Update May 2009: One result of the recession that may last for decades is our whetted appetite for the bargains that can be found at yard sales. And yard sale mania has cleared out countless garages, which will help extend the lives of our cars.
How much money can you raise at a yard sale? It depends - on what you have to sell, where you are selling, the weather, advertising, the competition. The real answer is that you just never know and that this isn't money you can count on. That said, if you have furniture, electronics, children's items, sports equipment, jewelry, collectibles (in other words, the usual hodgepodge of clutter that most of us once thought we needed to buy) then a yard sale may help you raise some money fast.
A few tips:
1. Be realistic. If you are selling an item in almost new condition, don't expect to recoup much more than 25% of the original retail price, less if it shows wear and tear. If the item is actually what dealers call, "mint in box," then you might see 50% but consider any offer.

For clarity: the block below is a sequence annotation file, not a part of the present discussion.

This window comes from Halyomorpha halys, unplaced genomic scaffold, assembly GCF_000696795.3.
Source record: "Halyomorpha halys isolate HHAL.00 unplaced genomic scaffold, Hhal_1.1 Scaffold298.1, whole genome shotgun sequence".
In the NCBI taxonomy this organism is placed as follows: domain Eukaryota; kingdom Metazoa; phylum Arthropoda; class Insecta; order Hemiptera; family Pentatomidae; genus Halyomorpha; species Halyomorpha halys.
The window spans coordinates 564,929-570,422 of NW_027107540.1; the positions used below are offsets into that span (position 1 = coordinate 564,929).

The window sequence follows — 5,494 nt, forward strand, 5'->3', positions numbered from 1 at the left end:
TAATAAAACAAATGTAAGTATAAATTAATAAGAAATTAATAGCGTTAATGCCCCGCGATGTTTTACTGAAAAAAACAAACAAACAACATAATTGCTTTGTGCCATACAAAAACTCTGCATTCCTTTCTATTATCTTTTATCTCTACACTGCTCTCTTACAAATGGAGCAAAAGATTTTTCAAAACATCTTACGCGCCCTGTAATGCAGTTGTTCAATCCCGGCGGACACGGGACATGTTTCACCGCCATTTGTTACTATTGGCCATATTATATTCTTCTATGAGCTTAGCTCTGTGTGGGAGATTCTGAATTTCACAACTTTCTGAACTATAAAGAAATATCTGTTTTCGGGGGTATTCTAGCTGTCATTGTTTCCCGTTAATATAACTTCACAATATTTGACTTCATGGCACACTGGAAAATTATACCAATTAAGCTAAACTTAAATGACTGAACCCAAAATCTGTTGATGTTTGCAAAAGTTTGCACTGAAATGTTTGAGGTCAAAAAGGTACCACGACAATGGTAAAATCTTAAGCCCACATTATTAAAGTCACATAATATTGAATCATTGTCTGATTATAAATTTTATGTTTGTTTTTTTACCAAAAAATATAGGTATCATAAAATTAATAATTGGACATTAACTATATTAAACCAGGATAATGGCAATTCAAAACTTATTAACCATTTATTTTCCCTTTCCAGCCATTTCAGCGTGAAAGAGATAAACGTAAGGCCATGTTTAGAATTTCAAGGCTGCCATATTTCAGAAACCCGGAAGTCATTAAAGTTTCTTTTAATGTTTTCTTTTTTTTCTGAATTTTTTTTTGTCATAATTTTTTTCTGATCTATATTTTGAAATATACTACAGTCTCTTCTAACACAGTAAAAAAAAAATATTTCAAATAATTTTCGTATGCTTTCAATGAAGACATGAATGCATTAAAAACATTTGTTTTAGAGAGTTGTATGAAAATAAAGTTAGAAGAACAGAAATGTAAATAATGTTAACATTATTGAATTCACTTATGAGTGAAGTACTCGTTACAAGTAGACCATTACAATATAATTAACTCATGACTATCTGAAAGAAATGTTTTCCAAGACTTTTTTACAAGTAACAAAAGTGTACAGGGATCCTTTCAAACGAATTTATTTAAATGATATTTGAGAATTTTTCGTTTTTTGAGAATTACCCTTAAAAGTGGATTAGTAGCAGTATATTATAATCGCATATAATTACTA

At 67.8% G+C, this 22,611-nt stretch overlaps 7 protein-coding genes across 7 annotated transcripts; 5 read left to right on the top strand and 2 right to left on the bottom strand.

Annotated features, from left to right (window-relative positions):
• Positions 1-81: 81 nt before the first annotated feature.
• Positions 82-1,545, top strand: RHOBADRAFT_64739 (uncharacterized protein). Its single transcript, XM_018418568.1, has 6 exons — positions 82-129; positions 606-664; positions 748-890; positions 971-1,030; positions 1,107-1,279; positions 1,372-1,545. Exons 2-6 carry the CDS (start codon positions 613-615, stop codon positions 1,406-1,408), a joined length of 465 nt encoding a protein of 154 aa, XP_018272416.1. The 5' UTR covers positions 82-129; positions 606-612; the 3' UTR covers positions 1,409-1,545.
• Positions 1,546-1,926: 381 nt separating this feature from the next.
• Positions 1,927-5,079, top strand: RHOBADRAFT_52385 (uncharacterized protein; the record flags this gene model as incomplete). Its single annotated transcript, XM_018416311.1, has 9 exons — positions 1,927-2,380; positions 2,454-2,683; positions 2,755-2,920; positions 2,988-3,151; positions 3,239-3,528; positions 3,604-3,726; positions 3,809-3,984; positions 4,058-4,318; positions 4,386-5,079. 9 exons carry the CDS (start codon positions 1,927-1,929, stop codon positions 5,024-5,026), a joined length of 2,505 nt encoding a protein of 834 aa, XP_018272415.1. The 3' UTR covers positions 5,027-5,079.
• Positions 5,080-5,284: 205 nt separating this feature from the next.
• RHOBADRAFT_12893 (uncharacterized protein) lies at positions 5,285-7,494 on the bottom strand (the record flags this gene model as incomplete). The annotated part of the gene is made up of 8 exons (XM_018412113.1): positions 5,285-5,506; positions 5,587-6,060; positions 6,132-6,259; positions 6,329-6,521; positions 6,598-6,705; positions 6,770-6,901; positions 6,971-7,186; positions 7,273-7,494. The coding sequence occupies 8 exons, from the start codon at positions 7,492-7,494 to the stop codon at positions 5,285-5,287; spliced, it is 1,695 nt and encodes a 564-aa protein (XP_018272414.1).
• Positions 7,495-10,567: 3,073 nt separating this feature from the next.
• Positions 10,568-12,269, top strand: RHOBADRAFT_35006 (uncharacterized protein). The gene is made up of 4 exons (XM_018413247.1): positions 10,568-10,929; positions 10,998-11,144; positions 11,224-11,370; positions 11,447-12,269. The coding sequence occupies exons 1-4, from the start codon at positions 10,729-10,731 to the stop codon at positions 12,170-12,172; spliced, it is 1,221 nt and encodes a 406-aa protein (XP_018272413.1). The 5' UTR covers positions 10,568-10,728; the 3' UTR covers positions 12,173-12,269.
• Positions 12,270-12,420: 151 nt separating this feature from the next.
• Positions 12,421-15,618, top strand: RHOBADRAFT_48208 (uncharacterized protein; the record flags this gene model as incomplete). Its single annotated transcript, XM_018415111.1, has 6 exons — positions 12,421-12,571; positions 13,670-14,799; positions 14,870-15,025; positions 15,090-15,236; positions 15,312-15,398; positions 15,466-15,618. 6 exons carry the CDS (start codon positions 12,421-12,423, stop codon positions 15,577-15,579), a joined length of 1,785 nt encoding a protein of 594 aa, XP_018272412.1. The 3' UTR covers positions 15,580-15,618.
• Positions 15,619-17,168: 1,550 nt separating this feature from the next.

2. You can reduce advertising costs and increase traffic to your sale by running a multifamily or block sale. Make sure to run ads in local newspapers, and if your town allows, post signs. Specify big ticket items in your ad (child's bedroom set, water skis) but include enough broad categories to attract the general yard sale shopper.
3. Check with your town or city hall to see whether you need a permit.
4. Price in advance, open early, have small bills and change available, and if you can handle it, let the early birds shop. Consider cutting your prices in the last hour(s) of the sale.
5. Enjoy yourself. Make it pleasant for people to buy from you. If an offer seems too low by all means counter-offer but don't be offended. You'll have a chance to make someone's day - possibly a child's - so don't miss the opportunity.